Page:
Stoll 2003

Stoll BJ, Hansen N. Infections in VLBW infants: studies from the NICHD Neonatal Research Network. Seminars in Perinatology 2003;27(4):293-301. [PubMed: 14510320]

Vergnano 2011

Vergnano S, Menson E, Kennea N, Embleton N, Russell AB, Watts T, et al. Neonatal infections in England: the NeonIN surveillance network. Archives of Disease in Childhood. Fetal and Neonatal Edition 2011;96(1):F9-14. [PubMed: 20876594]

Wynn 2012

Wynn JL, Tan S, Gantz MG, Das A, Goldberg RN, Adams-Chapman I, et al. Outcomes following candiduria in extremely low birth weight infants. Clinical Infectious Diseases 2012;54(3):331-9. [PubMed: 22144537]

Other published versions of this review

Austin 2013

Austin N, McGuire W. Prophylactic systemic antifungal agents to prevent mortality and morbidity in very low birth weight infants. Cochrane Database of Systematic Reviews 2013, Issue 4. Art. No.: CD003850. DOI: 10.1002/14651858.CD003850.pub4.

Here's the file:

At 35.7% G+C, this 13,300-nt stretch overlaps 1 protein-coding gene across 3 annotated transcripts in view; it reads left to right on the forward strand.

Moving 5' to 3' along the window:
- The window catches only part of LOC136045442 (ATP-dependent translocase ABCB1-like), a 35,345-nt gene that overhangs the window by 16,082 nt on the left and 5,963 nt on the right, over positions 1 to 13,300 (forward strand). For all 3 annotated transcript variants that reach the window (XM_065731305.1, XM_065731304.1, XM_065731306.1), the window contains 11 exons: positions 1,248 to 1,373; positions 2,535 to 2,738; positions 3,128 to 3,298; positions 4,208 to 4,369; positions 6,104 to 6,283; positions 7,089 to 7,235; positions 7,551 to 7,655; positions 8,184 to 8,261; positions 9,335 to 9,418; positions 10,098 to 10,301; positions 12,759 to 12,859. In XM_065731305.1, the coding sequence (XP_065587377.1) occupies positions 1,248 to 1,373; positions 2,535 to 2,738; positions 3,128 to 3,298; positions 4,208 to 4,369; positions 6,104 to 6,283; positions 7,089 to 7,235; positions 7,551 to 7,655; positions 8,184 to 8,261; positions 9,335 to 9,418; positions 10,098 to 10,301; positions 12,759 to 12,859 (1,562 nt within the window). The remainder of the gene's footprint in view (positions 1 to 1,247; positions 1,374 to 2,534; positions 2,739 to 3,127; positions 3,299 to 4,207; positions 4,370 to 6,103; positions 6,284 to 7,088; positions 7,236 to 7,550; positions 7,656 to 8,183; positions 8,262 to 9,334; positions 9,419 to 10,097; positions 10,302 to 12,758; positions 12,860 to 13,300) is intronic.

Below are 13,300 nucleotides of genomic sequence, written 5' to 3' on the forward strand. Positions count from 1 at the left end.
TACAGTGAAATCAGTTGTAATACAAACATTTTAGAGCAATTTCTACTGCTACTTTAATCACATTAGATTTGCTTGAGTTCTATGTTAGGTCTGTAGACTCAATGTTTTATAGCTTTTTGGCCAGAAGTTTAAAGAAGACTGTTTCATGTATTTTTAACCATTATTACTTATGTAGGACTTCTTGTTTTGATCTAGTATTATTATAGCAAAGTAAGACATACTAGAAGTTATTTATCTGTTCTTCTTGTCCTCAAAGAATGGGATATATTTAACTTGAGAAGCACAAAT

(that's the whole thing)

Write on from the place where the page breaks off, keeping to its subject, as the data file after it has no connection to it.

Clerihew 2007

Clerihew L, Austin N, McGuire W. Prophylactic systemic antifungal agents to prevent mortality and morbidity in very low birth weight infants. Cochrane Database of Systematic Reviews 4, Issue 2007 10.1002/14651858.CD003850.pub3. Art. No.: CD003850. DOI: 10.1002/14651858.CD003850.pub3.

McGuire 2004

McGuire W, Clerihew L, Austin N. Prophylactic intravenous antifungal agents to prevent mortality and morbidity in very low birth weight infants. Cochrane Database of Systematic Reviews 2004, Issue 1. Art. No.: CD003850. DOI: 10.1002/14651858.CD003850.pub2.

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Data and analyses

1 Systemic antifungal agent versus placebo or no drug

Outcome or Subgroup Studies Participants Statistical Method Effect Estimate
1.1 Invasive fungal infection 10 1371 Risk Ratio (M-H, Fixed, 95% CI) 0.43 [0.31, 0.59]
1.2 Death prior to hospital discharge 9 1360 Risk Ratio (M-H, Fixed, 95% CI) 0.79 [0.61, 1.02]
1.3 VABS-II Domain Scores 1 Mean Difference (IV, Fixed, 95% CI) Subtotals only
  1.3.1 Communication 1 38 Mean Difference (IV, Fixed, 95% CI) 2.00 [-6.71, 10.71]
  1.3.2 Daily living skills 1 38 Mean Difference (IV, Fixed, 95% CI) 0.50 [-5.83, 6.83]
  1.3.3 Socialisation 1 38 Mean Difference (IV, Fixed, 95% CI) 2.80 [-2.64, 8.24]
  1.3.4 Motor skills 1 38 Mean Difference (IV, Fixed, 95% CI) -3.00 [-13.30, 7.30]
1.4 Self esteem scores 1 38 Mean Difference (IV, Fixed, 95% CI) -2.40 [-10.74, 5.94]
1.5 Neurodevelopmental impairment (composite) 1 171 Risk Ratio (M-H, Fixed, 95% CI) 1.13 [0.71, 1.81]